The role of relatedness: Applying a developmental-relational view of compassion in adolescence

Blake A. Colaianne, Paul Condon, Michael J. Tumminia, Brian M. Galla, Robert W. Roeser

Research output: Contribution to journalArticlepeer-review


Developmental-relational theories of adolescence suggest that receiving compassion from others promotes an internalized sense of relatedness with others, which in turn can support extending compassion toward others. Given that adolescence is marked by an expanding social environment, this may be a particularly salient time for a young person's social-ecology to impact their motivation to express compassion. We explore this hypothesis using a yearlong, three-wave longitudinal dataset from 599 adolescents (Mage = 16.3 years; 49% girls; 80% White) who attended high school in a suburban area of western Pennsylvania. Autoregressive, cross-lagged panel analyses indicated that adolescents' perceptions of receiving compassion from others at the beginning of the school year was associated with an increased sense of relatedness in the middle of the year, which in turn predicted greater extending compassion for others at the end of the year. Implications for applying a developmental-relational view to research and intervention efforts on compassion in adolescence are discussed.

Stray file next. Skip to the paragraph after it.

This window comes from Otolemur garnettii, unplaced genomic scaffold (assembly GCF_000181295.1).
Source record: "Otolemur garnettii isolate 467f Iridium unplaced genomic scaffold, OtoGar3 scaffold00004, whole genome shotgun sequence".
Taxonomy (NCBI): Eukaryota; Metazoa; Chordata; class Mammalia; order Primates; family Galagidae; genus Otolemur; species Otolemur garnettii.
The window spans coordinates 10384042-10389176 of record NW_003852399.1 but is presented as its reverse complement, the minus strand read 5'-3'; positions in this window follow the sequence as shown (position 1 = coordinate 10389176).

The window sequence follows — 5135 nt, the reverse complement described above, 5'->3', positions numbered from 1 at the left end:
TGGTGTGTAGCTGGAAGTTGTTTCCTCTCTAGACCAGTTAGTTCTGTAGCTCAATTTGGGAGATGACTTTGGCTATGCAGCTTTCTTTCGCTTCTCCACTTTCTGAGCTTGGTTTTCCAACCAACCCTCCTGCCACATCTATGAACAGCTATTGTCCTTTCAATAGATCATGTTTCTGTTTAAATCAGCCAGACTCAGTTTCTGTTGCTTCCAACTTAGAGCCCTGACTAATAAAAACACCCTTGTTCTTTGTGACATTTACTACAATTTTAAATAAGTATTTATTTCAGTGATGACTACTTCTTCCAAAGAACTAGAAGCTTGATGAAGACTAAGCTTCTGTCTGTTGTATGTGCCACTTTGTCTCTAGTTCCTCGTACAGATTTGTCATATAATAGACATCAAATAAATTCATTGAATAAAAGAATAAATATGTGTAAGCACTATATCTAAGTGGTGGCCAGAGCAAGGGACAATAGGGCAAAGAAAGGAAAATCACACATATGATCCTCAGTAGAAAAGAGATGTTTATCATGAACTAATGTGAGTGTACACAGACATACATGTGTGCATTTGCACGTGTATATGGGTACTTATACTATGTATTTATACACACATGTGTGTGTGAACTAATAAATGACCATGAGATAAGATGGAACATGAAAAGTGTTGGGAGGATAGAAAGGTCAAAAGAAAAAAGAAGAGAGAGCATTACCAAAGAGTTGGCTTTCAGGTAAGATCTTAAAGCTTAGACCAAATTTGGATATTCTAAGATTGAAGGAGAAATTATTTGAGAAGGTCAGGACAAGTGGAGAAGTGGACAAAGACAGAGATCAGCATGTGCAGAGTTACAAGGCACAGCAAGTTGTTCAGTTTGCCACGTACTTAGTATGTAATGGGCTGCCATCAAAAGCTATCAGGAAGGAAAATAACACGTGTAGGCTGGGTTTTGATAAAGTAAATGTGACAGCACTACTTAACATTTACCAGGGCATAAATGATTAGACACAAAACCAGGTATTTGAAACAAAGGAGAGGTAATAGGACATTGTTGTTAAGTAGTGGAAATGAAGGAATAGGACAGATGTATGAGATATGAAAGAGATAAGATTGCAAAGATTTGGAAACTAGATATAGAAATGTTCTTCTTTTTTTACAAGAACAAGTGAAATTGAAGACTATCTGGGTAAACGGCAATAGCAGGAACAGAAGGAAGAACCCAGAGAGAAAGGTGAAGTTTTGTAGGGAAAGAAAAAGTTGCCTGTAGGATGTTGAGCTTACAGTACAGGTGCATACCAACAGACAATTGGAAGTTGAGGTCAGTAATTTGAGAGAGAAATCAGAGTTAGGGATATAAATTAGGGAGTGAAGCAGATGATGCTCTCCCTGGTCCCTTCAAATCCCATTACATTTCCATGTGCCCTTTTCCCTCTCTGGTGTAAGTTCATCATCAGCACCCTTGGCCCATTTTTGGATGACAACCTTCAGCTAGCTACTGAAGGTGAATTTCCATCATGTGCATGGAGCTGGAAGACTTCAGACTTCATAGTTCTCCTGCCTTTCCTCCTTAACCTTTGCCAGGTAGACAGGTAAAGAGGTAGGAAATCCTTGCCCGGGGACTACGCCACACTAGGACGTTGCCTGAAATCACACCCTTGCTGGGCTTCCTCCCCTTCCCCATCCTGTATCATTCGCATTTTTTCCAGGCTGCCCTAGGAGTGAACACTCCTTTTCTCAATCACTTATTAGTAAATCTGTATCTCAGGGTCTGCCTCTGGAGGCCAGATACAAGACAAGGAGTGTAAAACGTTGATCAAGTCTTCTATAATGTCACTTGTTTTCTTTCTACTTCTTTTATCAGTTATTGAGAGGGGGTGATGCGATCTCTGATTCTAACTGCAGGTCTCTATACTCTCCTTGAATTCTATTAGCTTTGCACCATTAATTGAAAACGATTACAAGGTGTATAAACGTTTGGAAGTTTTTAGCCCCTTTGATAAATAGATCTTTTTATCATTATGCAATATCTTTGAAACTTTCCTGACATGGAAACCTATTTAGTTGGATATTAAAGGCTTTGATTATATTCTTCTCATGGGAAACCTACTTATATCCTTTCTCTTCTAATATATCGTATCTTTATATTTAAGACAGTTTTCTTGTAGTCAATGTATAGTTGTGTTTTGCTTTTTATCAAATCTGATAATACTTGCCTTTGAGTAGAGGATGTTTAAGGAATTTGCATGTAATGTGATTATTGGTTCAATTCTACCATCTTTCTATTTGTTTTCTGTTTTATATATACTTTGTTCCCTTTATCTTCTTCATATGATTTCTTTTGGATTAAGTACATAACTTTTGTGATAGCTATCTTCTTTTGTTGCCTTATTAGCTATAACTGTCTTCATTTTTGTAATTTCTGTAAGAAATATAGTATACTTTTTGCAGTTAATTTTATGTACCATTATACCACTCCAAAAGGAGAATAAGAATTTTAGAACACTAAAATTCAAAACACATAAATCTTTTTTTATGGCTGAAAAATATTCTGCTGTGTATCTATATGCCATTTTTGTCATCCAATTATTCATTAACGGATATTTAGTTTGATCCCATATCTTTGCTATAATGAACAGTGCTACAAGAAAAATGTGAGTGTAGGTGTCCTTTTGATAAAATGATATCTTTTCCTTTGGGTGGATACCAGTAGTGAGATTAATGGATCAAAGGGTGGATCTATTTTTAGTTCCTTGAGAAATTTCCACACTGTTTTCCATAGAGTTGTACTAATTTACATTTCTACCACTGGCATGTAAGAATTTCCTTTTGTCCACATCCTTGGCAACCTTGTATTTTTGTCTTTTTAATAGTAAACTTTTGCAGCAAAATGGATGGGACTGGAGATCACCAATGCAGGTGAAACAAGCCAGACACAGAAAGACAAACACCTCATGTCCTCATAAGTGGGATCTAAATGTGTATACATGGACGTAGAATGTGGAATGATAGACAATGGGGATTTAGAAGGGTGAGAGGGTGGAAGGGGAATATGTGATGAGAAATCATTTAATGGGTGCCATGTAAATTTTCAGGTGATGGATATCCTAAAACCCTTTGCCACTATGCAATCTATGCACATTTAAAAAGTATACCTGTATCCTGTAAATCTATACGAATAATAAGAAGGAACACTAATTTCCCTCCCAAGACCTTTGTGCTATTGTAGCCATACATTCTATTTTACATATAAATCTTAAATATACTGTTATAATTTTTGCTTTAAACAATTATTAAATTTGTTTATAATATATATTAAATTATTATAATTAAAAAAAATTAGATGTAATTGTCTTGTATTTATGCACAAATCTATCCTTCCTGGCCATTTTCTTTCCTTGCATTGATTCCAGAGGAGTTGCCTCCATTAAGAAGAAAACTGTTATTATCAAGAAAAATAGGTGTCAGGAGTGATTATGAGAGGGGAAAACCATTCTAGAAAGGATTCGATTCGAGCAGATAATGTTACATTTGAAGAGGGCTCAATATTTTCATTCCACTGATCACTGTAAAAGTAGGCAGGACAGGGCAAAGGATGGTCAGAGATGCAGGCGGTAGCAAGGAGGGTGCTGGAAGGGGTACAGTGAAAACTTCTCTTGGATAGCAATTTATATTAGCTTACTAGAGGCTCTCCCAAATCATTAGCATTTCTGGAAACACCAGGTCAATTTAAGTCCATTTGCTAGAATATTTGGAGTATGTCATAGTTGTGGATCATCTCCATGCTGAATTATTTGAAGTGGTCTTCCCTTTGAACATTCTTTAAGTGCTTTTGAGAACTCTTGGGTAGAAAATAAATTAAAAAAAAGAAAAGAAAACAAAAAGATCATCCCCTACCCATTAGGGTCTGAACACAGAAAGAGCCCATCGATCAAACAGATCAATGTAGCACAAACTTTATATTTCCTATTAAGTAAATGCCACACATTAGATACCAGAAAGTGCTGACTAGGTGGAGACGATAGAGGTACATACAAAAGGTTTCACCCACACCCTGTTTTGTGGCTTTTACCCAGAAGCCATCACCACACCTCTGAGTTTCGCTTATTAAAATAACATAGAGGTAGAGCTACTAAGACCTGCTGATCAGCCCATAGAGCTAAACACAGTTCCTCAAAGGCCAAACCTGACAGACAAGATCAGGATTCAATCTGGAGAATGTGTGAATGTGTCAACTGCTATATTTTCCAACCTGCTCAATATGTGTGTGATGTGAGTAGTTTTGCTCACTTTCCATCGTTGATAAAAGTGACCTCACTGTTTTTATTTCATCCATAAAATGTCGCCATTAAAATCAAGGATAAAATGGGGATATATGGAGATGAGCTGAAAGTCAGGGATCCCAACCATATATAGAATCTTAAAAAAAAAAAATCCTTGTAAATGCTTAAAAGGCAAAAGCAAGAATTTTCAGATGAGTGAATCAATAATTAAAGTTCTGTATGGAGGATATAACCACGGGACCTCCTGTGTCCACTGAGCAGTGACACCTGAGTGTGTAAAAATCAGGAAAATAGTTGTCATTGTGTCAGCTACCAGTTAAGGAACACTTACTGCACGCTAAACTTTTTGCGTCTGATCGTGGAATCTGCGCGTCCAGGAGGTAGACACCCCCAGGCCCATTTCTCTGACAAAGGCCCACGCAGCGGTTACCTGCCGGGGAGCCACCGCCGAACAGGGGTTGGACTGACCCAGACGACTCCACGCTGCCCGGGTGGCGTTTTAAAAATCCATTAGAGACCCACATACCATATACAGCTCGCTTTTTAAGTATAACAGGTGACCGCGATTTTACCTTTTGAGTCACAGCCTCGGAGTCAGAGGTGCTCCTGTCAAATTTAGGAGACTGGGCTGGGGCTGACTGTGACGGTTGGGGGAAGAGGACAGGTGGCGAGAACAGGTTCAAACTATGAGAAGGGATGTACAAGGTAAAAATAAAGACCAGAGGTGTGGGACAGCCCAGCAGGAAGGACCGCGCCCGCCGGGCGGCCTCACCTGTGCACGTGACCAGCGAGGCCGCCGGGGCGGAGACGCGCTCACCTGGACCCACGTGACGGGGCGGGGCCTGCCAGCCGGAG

Original languageEnglish (US)
Article number101569
JournalJournal of Applied Developmental Psychology
StatePublished - Jul 1 2023

All Science Journal Classification (ASJC) codes

  • Developmental and Educational Psychology

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